In a study reported in the Journal of Clinical Oncology, Seagle et al identified the prevalence of germline colorectal cancer susceptibility gene variants according to race and ethnicity among patients with early-onset colorectal cancer.
The study involved patients aged 15 to 49 years at diagnosis of first primary colorectal cancer who underwent germline testing of 14 colorectal cancer susceptibility genes between March 2012 and December 2016 at a clinical testing laboratory (Ambry Genetics). Patients identified as Ashkenazi Jewish, Asian, Black, Hispanic, or White.
Among a total of 3,980 patients with early-onset colorectal cancer, 530 germline pathogenic/likely pathogenic variants were identified in 485 (12.2%).
The prevalence of germline variants was 12.7% in Ashkenazim patients, 9.5% in Asian patients, 10.3% in Black patients, 14.0% in Hispanic patients, and 12.4% in White patients (overall P = .46).
The prevalence of Lynch syndrome varied significantly by race/ethnicity (overall P = .037), ranging from 3.2% in Ashkenazim patients to 9.9% in Hispanic patients.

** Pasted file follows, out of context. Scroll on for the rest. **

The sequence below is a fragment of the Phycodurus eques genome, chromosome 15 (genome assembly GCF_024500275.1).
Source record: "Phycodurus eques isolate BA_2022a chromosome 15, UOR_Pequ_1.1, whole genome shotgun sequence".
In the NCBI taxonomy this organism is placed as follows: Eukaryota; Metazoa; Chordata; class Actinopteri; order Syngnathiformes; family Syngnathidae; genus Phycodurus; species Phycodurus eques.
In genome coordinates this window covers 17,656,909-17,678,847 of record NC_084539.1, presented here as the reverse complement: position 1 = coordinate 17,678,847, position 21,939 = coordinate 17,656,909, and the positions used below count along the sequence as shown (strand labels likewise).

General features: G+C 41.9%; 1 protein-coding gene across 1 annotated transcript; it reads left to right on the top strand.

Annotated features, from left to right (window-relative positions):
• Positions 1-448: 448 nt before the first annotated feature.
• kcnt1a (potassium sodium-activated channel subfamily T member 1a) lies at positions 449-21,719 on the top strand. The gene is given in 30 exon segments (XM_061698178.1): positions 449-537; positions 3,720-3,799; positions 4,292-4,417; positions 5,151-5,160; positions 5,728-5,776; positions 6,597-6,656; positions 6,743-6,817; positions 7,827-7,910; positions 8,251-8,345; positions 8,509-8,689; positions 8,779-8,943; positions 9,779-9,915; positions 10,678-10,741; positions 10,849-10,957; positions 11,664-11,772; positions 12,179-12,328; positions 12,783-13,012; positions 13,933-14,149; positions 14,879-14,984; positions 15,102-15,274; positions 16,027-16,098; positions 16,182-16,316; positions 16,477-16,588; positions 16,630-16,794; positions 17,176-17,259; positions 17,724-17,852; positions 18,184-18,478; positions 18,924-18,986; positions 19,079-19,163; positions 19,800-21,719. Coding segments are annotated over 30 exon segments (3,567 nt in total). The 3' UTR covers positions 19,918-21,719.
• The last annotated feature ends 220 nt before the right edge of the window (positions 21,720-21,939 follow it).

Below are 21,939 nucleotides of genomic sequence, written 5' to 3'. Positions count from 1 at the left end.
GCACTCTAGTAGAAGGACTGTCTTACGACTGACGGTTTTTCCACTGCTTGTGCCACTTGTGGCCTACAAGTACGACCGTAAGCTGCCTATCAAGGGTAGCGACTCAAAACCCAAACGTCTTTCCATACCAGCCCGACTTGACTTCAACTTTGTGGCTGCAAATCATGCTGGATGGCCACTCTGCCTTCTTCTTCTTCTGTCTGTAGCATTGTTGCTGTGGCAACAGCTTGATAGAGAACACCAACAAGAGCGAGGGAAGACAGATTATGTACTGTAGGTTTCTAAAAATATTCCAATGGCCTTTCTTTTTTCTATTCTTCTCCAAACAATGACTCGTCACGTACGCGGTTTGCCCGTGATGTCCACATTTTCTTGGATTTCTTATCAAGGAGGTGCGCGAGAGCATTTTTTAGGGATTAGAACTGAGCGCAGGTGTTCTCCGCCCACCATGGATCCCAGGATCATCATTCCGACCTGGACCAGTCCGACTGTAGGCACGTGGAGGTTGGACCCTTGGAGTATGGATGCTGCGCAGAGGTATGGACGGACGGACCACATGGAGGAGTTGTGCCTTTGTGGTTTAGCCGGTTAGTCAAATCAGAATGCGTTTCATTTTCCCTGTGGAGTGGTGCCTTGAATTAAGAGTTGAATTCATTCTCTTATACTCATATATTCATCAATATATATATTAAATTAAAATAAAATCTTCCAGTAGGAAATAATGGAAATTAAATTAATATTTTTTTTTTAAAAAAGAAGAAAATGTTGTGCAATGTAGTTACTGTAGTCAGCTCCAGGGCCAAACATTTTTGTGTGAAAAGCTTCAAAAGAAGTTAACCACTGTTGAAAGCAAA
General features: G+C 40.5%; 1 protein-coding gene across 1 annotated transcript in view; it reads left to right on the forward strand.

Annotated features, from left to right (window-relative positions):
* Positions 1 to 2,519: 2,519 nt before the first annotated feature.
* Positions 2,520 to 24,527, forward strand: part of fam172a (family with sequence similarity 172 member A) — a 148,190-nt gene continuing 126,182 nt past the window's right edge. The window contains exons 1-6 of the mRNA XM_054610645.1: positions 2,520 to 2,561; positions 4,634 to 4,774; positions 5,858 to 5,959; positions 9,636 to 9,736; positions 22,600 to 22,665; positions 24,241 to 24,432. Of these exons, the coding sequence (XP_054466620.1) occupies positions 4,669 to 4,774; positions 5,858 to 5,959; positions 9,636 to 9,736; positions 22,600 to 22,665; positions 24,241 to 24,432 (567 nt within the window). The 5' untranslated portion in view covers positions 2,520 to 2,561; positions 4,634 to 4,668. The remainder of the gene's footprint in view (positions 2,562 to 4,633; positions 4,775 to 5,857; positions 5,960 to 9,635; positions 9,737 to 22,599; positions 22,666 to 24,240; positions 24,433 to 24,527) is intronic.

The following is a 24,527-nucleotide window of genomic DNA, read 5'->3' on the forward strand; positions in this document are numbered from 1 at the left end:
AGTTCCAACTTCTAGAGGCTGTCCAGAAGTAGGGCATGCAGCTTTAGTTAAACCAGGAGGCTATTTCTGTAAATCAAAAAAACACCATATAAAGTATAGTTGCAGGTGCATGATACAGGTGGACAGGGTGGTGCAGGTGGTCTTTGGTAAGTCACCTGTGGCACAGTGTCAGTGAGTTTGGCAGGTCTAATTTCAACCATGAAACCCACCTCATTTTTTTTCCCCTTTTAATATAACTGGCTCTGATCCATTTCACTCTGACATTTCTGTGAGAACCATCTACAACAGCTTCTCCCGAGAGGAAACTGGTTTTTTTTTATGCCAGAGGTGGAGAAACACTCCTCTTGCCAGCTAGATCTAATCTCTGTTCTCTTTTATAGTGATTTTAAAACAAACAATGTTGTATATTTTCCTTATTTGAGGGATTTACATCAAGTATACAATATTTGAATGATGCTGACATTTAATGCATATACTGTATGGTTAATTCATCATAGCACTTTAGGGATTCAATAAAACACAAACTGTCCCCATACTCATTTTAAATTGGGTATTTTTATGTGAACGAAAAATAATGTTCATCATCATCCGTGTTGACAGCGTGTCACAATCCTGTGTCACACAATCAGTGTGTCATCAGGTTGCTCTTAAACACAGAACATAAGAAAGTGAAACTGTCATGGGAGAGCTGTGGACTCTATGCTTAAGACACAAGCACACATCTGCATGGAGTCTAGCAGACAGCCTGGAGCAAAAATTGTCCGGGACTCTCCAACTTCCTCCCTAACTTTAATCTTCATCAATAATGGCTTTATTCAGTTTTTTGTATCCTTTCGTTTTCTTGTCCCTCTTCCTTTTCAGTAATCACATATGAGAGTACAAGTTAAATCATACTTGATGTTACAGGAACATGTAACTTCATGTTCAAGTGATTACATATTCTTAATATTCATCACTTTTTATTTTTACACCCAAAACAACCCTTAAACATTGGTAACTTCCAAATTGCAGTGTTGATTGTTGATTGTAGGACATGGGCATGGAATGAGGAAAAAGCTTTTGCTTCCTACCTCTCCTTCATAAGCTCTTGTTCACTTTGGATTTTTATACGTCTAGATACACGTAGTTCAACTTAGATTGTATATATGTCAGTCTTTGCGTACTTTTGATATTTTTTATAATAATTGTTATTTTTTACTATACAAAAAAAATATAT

Significant variation by race/ethnicity was found for prevalence of variants in:
In adjusted models, Ashkenazim patients were significantly more likely vs White patients to have APC variants (odds ratio [OR] = 8.69, P = .0003) and Hispanic patients were significantly more likely vs White patients to have MLH1 variants (OR = 2.67, P = .007).
The investigators concluded, “Germline genetic features differed by race/ethnicity in young patients with colorectal cancer, suggesting that current multigene panel tests may not be representative of [early-onset] colorectal cancer risk in diverse populations. Further study is needed to optimize genes selected for genetic testing in [early-onset] colorectal cancer via ancestry-specific gene and variant discovery to yield equitable clinical benefits for all patients and to mitigate inequities in disease burden.”
Andreana N. Holowatyj, PhD, MS, of Vanderbilt University Medical Center, Vanderbilt-Ingram Cancer Center, is the corresponding author for the Journal of Clinical Oncology article.
Disclosure: The study was supported by the National Institutes of Health, National Human Genome Research Institute, and National Cancer Institute. For full disclosures of the study authors, visit ascopubs.org.The content in this post has not been reviewed by the American Society of Clinical Oncology, Inc. (ASCO®) and does not necessarily reflect the ideas and opinions of ASCO®.